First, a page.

June 21, 2019

Foster Youth Program Expands Its Reach Beyond Rhode Island After Winning Harvard Award

teenage girl on computer with adult looking on

The Innovations in American Government Awards is the nation's preeminent program devoted to recognizing and promoting excellence and creativity in the public sector and is given by the Ash Center for Democratic Governance and Innovation at Harvard Kennedy School.

In the six months since Rhode Island’s Works Wonders program won the 2018 Innovations in American Government (IAG) Award, the successful pilot program has been able to expand its reach to cities in other states. “One of the things that is the 'special sauce' about this model that I really want to lift up for anybody reading about it is the fact that it was co-created and co-administered with young people,” said Lisa Guillette, the Executive Director of Foster Forward, a nonprofit that helped found Works Wonders. “I think it’s the driving force as to why the model has had the success that it’s had. So helping other people be able to take up authentic youth engagement is really an exciting part of the replication.”

The program, which began in 2012 as a combined effort of the Rhode Island Department of Children, Youth and Families (DCYF), the Rhode Island Department of Labor and Training (DLT), and Foster Forward, aims to equip youth who are aging out of foster care with career readiness training and skills in order to position them for stable jobs and careers. National data on this population shows youths who have aged out of foster care are at greater risk for unemployment, incarceration, early pregnancy, low educational achievement, poverty, mental health problems, and homelessness. Furthermore, traditional skill-building employment models have not helped to ameliorate the issues these vulnerable youth and their families face.

In response, Works Wonders was created to specifically address the needs of youth in and who have aged out of foster care. What sets it apart from other employment programs across the country is that Works Wonders doesn’t have the minimum literacy and numeracy level qualifiers that are often barriers to entry. DCYF also helped reduce those barriers by removing arbitrary group-home policies that prevented youth from attending the trainings for their employment experiences.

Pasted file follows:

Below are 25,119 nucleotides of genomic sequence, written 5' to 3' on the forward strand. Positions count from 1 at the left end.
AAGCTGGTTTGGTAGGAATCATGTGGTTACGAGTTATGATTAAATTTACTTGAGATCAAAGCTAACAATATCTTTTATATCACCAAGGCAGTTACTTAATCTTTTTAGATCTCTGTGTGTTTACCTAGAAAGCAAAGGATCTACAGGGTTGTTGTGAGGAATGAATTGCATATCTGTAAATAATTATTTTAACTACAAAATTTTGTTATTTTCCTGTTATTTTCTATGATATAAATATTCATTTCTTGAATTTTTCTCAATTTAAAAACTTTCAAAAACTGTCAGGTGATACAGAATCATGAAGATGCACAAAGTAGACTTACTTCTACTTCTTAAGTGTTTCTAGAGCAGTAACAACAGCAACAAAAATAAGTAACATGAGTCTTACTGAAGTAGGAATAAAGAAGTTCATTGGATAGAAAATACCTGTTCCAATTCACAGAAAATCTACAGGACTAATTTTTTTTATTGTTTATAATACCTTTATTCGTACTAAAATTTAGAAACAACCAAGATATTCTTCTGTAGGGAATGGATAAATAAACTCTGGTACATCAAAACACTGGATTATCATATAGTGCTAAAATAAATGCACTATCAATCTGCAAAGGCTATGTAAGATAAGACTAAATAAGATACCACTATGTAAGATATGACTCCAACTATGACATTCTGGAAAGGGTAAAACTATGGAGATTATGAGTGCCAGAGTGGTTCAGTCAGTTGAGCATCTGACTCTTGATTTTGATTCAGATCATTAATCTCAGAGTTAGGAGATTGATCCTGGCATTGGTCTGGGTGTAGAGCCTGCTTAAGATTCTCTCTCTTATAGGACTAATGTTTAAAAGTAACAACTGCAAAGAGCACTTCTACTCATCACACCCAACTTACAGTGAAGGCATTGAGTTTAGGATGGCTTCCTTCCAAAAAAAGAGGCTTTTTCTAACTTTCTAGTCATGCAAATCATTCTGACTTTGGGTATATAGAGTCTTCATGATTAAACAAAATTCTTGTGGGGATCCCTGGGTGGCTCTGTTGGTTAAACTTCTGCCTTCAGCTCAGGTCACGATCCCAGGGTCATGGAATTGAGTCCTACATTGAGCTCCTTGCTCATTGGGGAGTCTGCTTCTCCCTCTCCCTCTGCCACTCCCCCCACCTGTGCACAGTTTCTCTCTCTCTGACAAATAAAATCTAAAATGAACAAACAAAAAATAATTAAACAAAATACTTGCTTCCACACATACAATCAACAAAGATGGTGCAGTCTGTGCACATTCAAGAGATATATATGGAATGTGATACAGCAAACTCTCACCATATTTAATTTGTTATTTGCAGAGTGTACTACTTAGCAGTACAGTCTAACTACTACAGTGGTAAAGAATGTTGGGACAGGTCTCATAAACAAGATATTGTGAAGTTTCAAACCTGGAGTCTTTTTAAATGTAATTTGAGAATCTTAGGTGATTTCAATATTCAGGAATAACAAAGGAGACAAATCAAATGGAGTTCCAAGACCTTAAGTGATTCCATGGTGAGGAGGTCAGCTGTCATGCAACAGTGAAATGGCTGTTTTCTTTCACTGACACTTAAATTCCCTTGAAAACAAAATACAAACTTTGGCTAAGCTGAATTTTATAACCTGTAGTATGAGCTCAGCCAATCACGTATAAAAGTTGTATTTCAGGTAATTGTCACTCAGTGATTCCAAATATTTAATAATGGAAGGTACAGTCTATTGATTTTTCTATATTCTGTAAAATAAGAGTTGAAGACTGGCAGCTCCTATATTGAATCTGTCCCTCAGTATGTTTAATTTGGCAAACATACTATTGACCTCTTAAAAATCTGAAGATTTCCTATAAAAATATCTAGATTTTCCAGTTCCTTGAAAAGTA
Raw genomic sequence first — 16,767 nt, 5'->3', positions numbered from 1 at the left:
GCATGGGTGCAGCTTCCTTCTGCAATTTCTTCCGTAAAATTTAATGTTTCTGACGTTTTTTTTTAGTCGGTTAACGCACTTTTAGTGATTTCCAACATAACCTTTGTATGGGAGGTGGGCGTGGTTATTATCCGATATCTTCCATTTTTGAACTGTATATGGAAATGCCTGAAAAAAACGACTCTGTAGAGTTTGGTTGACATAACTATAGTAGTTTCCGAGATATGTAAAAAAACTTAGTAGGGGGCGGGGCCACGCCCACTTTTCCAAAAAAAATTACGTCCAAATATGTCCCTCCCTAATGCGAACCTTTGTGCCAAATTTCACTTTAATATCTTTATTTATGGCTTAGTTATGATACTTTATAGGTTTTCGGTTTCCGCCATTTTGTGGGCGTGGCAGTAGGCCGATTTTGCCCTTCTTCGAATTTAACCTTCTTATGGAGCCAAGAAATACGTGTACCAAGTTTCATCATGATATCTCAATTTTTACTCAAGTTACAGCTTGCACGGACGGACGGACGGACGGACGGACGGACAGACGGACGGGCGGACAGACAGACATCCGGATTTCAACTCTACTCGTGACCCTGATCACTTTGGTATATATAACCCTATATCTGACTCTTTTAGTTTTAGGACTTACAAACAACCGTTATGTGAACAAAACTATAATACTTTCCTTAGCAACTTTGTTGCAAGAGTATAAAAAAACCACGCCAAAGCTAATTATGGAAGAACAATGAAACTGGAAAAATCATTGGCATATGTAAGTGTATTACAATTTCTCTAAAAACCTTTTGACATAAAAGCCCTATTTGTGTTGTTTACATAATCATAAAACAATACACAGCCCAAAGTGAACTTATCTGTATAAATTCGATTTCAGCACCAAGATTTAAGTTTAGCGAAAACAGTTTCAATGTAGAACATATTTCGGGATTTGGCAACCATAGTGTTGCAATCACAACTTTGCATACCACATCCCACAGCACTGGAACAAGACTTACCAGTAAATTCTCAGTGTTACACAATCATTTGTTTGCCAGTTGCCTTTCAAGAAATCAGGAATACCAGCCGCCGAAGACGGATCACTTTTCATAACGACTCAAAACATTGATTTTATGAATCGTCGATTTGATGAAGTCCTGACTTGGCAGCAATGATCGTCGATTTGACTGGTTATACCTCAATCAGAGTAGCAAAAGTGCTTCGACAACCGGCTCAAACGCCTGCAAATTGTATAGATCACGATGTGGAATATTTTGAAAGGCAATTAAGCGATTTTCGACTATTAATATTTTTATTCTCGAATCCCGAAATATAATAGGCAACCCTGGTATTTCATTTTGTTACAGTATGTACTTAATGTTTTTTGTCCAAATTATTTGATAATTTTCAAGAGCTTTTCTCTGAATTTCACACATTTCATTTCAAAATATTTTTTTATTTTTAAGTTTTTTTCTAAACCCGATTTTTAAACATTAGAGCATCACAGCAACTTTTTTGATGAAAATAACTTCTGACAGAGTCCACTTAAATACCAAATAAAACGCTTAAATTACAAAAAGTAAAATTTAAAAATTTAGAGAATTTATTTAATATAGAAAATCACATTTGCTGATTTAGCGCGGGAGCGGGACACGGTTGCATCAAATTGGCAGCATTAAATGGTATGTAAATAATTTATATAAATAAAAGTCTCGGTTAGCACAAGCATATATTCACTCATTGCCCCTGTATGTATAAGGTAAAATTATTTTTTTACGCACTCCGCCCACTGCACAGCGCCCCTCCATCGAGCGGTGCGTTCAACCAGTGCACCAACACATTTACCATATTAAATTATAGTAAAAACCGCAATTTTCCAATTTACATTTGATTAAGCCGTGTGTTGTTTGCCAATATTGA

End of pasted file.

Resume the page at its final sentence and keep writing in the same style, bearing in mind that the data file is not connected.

The Works Wonders program engages their participants in a five step model: 1) referral and enrollment, in which the youth are given decision-making control on whether they would like to participate; 2) empowerment and employment training, in which the participants have 10 to 12 hours of soft-skills training in a group environment with their peers; 3) career coaching, in which the youth receives 12 weeks of individualized job coaching; 4) experiential learning, in which the participants are linked to work-based learning opportunities; and 5) employment, education and vocational training, in which the youth are supported based on their career interests.

The program maintains a public-private partnership with the state of Rhode Island, the Governor’s Workforce Board and its Real Pathways workforce development program. As a result, there are a number of employers that Rhode Island has already engaged to provide paid employment or work experiences for the program participants. Works Wonders also enlists individual employer partners that are willing to provide work experience for the participants. Foster Forward pays the participants during their work experience. Then through the relationship with the Governor’s Workforce Board and the state of Rhode Island, if the employer opts to take on the participant for employment at the end of the work experience period, they can add them to their payroll and the employer is eligible for a tax credit as an incentive.

And the program is working. A recent research study showed that Works Wonders has an 83 percent completion rate and participants are 37 percent more likely to be employed as compared to those who do not participate in the program. Since winning the IAG Award, Works Wonders has gotten the attention of two other cities — Fall River, Massachusetts, and Nashville, Tennessee — that want to replicate this effective program. The Award's $50,000 prize is enabling Foster Forward to provide training for staff members that may not have experience working with the foster youth population, as well as creating training materials and documents to support the replication of this imperative work in other locales across the United States. Not only that, explained Guillette, but they are also helping the other cities think through and operationalize authentic youth engagement — a key ingredient to Works Wonders’ success.

“We’re really primed for a replication opportunity that might include more rigorous study,” said Guillette. “One of the things I’m excited about with Nashville is that there are some really interesting commonalities between our two jurisdictions.” With success now expanding to other cities, Works Wonders is working to scale their operations for a much wider reach to more US jurisdictions. It’s really only a matter of time.

The views expressed in the Government Innovators Network blog are those of the individual author(s) and do not necessarily reflect those of the Ash Center for Democratic Governance and Innovation, the John F. Kennedy School of Government, or of Harvard University.

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